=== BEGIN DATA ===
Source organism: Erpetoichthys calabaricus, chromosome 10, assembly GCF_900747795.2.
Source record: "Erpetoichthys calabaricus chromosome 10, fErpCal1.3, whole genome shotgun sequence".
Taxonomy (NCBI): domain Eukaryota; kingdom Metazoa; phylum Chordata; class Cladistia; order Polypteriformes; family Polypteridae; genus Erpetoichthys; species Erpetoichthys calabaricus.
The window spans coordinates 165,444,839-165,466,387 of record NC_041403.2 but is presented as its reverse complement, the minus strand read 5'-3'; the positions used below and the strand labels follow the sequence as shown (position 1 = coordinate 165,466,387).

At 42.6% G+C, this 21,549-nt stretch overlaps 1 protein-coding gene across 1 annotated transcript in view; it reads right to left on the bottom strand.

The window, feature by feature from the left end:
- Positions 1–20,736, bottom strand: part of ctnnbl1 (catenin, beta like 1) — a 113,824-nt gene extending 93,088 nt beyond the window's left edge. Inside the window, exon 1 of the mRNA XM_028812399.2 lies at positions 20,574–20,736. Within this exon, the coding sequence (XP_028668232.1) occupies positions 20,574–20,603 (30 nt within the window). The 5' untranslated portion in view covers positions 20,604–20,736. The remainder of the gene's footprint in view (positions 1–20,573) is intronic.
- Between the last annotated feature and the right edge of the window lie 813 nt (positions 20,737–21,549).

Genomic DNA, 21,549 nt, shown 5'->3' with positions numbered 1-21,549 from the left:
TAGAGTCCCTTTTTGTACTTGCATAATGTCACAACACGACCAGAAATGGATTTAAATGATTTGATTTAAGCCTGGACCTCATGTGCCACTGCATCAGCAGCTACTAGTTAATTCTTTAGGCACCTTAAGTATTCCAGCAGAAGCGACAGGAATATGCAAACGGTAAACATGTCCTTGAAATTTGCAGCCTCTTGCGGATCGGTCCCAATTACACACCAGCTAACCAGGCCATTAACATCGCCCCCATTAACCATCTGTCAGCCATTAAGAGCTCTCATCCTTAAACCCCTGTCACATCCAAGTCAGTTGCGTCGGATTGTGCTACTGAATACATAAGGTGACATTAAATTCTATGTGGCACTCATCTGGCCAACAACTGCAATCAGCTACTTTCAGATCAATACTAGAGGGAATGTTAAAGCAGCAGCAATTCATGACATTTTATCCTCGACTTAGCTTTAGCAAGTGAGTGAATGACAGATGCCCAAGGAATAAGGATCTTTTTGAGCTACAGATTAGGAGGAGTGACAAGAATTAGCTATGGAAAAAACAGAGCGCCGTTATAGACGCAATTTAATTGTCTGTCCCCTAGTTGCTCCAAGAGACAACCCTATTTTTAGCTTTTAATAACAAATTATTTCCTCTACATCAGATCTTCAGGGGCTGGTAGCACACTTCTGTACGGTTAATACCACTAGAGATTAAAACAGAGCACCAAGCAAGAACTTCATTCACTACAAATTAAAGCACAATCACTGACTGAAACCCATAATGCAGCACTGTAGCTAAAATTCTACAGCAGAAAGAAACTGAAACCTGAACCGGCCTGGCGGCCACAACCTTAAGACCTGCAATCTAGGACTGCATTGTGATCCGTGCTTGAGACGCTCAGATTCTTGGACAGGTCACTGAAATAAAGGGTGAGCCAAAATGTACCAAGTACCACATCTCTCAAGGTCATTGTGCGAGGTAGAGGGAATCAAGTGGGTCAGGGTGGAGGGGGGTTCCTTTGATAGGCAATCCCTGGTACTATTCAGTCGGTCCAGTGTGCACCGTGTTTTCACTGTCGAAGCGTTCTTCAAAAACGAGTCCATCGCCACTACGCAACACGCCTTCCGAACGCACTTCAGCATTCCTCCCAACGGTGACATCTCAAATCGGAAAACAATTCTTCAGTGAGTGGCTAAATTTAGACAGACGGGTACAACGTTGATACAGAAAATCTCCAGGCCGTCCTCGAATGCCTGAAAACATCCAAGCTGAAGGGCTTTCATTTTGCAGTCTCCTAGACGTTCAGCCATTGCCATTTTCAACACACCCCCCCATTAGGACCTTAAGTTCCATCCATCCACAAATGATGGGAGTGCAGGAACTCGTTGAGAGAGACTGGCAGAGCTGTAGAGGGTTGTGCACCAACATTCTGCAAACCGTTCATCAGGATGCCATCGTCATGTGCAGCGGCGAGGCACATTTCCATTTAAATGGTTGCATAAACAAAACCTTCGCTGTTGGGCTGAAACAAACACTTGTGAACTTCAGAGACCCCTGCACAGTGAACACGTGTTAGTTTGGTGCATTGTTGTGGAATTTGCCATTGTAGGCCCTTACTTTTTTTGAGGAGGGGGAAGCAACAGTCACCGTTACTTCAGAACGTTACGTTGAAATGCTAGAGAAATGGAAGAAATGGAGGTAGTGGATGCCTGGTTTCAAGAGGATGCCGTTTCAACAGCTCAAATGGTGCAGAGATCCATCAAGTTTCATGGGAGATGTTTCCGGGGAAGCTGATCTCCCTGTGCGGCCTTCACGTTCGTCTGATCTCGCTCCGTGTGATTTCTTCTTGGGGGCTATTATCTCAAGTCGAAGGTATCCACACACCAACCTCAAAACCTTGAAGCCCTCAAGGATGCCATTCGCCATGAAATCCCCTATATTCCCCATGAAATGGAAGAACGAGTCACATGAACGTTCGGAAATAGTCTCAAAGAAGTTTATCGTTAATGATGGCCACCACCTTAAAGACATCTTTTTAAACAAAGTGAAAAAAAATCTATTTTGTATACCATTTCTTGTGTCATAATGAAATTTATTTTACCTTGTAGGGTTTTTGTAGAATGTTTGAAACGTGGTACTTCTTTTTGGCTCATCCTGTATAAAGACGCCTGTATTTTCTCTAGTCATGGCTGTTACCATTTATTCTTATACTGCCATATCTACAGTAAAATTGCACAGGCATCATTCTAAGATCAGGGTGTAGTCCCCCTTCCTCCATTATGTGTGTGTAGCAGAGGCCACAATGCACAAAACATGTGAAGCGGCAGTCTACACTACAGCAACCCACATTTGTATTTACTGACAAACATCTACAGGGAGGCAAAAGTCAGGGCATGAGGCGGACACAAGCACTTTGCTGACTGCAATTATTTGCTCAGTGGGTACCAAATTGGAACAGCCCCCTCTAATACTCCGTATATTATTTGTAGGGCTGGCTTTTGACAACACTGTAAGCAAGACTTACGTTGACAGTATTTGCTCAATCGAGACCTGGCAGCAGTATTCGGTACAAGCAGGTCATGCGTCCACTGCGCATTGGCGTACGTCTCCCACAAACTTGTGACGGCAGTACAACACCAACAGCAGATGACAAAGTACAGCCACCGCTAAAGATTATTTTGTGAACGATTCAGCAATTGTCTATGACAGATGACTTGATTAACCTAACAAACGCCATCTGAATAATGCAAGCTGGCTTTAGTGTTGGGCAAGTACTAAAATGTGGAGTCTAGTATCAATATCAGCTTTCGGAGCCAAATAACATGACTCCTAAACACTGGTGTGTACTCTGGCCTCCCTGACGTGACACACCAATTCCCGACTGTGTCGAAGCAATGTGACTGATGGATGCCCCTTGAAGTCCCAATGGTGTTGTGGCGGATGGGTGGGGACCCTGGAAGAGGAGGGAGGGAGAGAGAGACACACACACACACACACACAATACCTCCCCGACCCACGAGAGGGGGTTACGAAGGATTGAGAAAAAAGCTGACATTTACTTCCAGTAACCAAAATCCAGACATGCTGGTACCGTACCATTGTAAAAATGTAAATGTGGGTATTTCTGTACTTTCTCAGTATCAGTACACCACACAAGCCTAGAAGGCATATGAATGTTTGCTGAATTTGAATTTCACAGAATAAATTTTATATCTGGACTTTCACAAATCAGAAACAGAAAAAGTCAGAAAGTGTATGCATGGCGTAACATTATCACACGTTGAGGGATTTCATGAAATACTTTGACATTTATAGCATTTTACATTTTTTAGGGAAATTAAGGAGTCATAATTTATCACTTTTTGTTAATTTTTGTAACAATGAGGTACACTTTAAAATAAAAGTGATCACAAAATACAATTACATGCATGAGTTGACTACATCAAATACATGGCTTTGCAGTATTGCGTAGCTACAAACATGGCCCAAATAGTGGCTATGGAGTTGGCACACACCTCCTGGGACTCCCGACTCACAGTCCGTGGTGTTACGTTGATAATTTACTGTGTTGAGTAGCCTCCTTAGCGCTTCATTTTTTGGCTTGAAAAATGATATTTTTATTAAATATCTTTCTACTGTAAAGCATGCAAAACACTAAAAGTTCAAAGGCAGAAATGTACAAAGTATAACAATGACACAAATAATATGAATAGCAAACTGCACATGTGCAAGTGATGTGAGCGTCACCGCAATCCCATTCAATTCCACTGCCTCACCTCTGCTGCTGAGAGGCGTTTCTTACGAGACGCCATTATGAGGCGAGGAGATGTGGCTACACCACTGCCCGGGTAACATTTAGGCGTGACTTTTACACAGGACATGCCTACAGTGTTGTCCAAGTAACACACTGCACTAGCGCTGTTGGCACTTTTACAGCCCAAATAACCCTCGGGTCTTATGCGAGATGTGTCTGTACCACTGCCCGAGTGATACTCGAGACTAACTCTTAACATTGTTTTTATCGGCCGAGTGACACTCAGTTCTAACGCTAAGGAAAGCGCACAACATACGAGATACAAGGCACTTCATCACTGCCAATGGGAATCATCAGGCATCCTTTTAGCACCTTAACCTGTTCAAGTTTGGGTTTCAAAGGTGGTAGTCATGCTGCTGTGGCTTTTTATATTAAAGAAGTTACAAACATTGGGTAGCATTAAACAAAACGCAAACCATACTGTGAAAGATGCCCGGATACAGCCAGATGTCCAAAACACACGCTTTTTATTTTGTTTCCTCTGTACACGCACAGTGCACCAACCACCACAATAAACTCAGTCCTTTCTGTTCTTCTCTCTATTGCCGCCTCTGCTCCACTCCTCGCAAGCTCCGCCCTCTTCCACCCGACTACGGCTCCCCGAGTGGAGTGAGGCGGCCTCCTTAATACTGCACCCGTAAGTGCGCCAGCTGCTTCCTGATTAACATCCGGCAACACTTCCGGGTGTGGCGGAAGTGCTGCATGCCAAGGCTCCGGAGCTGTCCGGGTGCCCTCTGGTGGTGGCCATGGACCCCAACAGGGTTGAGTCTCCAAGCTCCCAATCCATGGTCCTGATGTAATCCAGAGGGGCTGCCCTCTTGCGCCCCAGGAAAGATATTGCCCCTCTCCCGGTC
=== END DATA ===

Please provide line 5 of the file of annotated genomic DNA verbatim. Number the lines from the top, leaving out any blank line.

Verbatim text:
At 42.6% G+C, this 21,549-nt stretch overlaps 1 protein-coding gene across 1 annotated transcript in view; it reads right to left on the bottom strand.